Dr. Angelyn Balodimas-Bartolomei, Ph.D. provided an examination of how second, third, and third-plus generations of Greek Americans view their Greek ethnicity. Through her study, Dr. Bartolomei demonstrated a widening gap between second-generation Greek Americans and third/third-plus Greek Americans and a marked generational decrease of Greek cultural, ethnic, and religious identity. Although many of the third/third-plus generation participants in her study are not as involved in the Greek community and Greek Orthodox Church as second-generation Greek Americans are, the majority still consider themselves Greek Orthodox, maintain several Greek traditions and customs, and are proud of their identity. Dr. Bartolomei maintains the changing face of Hellenism continues to transform Greek communities. “We have entered a new phase,” she said. “To preserve our heritage, it is critical that we change the ways in which we interact with our youth, especially our young adults, and present them with a more contemporary view of their ethnicity. Considering that the majority of third/third plus generation Greek Americans in this study expressed a strong interest in studying the Greek language, the results from this study can serve as a tool for the advancement of Modern Greek Studies programs. Additionally, innovative programs and initiatives such as: Study Abroad in Greece; AHI and the National Hellenic Society scholarship programs; service-learning programs in Greece for college students; and specialized study programs in Greece that focus on contemporary Hellenic culture are the key to keeping our Greek American youth connected and involved.”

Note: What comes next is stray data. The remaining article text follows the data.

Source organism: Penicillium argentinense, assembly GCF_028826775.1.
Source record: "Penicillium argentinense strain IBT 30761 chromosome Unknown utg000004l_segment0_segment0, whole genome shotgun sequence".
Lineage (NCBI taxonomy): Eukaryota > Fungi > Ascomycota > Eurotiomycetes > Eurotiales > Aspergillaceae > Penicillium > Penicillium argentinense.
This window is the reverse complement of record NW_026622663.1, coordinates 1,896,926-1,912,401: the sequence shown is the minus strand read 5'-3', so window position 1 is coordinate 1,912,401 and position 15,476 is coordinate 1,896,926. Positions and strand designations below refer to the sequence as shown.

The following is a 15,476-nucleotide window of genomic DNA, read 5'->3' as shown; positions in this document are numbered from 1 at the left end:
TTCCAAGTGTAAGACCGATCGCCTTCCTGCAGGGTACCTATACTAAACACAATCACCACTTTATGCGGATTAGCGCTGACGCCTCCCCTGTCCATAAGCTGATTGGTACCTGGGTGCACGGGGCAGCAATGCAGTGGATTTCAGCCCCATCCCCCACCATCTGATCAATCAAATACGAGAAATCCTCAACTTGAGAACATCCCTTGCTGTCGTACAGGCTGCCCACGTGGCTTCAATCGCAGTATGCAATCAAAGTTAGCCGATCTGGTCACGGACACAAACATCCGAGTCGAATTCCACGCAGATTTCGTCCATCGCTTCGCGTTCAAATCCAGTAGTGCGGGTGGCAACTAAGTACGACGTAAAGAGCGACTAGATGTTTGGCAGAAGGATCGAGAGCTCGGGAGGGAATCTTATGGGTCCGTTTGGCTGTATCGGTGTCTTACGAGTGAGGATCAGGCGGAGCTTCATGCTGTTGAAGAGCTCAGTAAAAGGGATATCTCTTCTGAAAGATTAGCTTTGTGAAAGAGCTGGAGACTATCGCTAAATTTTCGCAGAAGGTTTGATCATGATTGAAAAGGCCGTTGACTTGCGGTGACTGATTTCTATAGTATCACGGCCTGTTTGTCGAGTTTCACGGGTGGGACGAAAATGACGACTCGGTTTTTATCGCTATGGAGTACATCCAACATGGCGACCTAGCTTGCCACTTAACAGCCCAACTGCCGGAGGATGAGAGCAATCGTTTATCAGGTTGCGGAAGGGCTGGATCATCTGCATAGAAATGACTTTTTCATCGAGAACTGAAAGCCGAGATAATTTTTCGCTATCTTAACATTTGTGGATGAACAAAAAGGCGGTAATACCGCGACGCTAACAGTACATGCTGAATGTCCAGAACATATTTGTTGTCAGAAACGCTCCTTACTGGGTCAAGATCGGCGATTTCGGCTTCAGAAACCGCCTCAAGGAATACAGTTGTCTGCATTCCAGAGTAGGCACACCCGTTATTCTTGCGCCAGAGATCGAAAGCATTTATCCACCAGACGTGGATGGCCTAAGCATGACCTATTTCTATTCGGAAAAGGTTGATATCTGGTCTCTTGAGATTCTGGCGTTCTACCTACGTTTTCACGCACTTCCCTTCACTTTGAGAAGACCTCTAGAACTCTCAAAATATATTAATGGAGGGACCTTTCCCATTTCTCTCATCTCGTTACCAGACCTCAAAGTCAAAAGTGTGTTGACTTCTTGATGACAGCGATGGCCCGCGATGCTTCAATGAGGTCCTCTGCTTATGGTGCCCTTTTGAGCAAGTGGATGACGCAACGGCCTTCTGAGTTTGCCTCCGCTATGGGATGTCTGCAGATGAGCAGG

Dr. Panos Stavrianidis, Ph.D. presented on the topic, “The Cultural Revolution of Greek America’s Millennials and their Impact on the Preservation of Hellenism.” During his presentation, Dr. Stavrianidis emphasized the role of Millennials, as major influencers in the evolving Greek America of the 21st century. Millennials have become the nation’s largest generation, surpassing the Baby Boomers. They are also the most ethnically and racially diverse cohort of youth in the nation’s history. Nonetheless, Millennials markedly are less religious than previous generations. Through quantitative and qualitative data, Dr. Stavrianidis demonstrated the impact of Greek America’s Millennials on the preservation of Hellenism. He also indicated the role of the Greek Orthodox Church as the major pillar of Greek America and its ability/inability to remain as such in the future. Results demonstrate that the decline of the attendance and membership within the Greek Orthodox Church in the U.S. has had an immediate impact in the continuation and retention of basic characteristics like the Greek language, ethnic identity, customs and culture. The Orthodox Church, being the major center of influence, should reconsider its previous methods and renew them to accommodate the plethora of intermarriages which have become interracial as well. Dr. Stavrianidis also emphasized the steady decline of the existing Hellenic secular organizations and predicted that they will drastically diminish in a decade or two. He proceeded to mention that organizations like AHI and AHEPA – with proven results throughout their tenure – can play a pivotal role in attracting millennials through progressive programs that can be quite effective in instilling a new and more “acceptable” Hellenic character to them.